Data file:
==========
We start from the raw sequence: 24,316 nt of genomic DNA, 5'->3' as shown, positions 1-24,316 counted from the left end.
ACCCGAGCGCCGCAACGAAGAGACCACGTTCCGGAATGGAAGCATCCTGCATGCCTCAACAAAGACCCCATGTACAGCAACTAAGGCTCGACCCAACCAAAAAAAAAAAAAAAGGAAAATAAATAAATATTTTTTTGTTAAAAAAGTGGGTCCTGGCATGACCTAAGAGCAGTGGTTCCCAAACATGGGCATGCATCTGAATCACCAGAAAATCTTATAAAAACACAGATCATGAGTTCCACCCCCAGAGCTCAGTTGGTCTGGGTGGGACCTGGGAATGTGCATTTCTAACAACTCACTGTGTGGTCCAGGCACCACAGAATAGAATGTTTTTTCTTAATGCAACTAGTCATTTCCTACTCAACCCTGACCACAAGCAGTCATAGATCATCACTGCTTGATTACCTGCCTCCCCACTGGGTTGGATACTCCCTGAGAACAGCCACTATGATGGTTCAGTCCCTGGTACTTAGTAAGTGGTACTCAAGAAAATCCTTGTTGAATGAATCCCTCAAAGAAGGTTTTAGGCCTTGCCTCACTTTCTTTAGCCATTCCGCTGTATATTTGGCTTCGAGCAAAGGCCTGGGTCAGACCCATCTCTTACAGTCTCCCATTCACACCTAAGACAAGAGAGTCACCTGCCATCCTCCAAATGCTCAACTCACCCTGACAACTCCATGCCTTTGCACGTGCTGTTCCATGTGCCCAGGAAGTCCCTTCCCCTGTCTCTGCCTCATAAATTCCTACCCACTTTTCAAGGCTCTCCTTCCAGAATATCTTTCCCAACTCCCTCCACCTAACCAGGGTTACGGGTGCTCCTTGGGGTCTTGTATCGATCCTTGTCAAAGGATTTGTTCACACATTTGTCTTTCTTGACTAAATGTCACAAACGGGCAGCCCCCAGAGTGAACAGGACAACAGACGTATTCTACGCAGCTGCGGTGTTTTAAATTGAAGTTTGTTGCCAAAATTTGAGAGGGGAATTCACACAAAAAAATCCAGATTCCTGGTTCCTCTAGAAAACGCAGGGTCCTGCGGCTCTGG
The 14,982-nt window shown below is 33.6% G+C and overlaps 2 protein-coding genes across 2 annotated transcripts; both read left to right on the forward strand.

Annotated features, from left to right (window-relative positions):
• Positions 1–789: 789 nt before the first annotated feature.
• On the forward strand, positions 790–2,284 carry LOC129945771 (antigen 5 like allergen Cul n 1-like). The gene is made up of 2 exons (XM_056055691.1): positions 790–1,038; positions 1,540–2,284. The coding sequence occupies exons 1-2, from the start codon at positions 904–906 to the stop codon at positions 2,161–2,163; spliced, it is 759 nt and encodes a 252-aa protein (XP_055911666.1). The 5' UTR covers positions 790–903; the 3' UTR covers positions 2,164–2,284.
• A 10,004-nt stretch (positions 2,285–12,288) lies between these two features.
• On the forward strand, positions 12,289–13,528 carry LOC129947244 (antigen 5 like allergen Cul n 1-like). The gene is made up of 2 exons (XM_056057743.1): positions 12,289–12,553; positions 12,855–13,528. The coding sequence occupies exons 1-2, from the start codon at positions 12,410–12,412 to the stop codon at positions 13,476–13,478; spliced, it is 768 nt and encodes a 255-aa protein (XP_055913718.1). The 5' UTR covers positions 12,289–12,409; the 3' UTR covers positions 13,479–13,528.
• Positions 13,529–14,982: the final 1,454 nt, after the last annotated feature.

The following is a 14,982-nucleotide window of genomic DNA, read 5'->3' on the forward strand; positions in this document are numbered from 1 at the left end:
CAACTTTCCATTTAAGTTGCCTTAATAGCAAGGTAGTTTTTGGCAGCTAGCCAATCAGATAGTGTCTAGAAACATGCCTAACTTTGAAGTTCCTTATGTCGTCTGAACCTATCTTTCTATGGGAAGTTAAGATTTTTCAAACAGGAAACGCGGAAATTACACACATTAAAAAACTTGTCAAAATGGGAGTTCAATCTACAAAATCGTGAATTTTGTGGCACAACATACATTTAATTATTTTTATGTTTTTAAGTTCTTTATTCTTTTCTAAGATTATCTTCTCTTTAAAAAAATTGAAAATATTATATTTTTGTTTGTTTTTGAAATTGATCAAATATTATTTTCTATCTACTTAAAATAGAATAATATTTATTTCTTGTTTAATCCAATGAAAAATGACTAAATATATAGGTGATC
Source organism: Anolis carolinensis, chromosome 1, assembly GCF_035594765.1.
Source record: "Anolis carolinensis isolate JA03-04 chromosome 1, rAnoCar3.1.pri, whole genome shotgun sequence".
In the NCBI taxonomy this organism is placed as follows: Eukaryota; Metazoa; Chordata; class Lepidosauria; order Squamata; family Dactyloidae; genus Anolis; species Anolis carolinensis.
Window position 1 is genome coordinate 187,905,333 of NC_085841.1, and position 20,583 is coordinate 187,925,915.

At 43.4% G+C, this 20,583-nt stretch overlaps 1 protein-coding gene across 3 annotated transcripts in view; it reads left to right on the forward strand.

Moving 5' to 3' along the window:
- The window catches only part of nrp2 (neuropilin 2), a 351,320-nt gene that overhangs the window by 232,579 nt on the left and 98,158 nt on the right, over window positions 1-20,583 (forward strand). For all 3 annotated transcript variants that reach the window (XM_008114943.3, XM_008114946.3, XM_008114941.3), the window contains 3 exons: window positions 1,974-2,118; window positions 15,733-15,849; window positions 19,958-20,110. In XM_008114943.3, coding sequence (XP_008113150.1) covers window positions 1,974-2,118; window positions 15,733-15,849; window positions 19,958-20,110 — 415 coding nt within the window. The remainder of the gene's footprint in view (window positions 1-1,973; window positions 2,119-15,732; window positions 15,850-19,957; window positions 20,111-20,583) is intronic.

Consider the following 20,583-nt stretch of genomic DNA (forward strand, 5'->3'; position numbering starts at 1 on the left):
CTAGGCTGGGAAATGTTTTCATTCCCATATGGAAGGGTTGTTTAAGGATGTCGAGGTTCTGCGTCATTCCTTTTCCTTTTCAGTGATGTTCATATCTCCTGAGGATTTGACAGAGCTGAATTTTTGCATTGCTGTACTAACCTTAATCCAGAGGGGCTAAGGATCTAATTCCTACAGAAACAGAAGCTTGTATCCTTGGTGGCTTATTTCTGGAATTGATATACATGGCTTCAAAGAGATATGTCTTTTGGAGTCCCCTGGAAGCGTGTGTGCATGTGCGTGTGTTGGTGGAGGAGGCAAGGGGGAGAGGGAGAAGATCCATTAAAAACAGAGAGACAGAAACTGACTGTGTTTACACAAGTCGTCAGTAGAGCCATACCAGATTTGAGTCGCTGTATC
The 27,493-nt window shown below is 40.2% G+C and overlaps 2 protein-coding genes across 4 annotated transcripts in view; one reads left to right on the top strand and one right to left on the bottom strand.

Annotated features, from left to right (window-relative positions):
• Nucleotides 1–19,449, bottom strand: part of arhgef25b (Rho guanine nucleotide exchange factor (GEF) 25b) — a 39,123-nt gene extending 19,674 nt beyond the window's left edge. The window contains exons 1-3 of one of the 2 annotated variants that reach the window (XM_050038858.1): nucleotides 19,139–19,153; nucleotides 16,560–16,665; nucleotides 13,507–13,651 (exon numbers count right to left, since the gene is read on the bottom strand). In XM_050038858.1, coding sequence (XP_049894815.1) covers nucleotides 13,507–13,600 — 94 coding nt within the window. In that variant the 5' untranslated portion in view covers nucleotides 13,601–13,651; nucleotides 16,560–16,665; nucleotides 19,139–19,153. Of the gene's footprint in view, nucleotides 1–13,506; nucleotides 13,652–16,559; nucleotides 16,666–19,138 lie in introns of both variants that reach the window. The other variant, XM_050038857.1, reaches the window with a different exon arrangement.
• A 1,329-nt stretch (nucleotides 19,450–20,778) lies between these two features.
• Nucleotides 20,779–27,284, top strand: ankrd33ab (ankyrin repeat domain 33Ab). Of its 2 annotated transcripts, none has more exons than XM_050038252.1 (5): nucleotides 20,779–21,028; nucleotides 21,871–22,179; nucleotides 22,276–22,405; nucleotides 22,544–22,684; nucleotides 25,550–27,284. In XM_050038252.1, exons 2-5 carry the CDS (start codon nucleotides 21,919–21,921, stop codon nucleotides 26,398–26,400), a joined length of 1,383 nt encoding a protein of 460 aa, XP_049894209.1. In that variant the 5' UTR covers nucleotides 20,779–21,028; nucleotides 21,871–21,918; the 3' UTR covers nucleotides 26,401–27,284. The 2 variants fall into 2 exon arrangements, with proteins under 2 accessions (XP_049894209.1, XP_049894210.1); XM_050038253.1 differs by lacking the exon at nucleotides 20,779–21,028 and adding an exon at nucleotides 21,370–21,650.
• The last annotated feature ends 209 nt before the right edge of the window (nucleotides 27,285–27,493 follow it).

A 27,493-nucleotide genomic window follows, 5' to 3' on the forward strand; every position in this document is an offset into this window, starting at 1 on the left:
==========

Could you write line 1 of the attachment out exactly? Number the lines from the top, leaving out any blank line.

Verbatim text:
We start from the raw sequence: 24,316 nt of genomic DNA, 5'->3' as shown, positions 1-24,316 counted from the left end.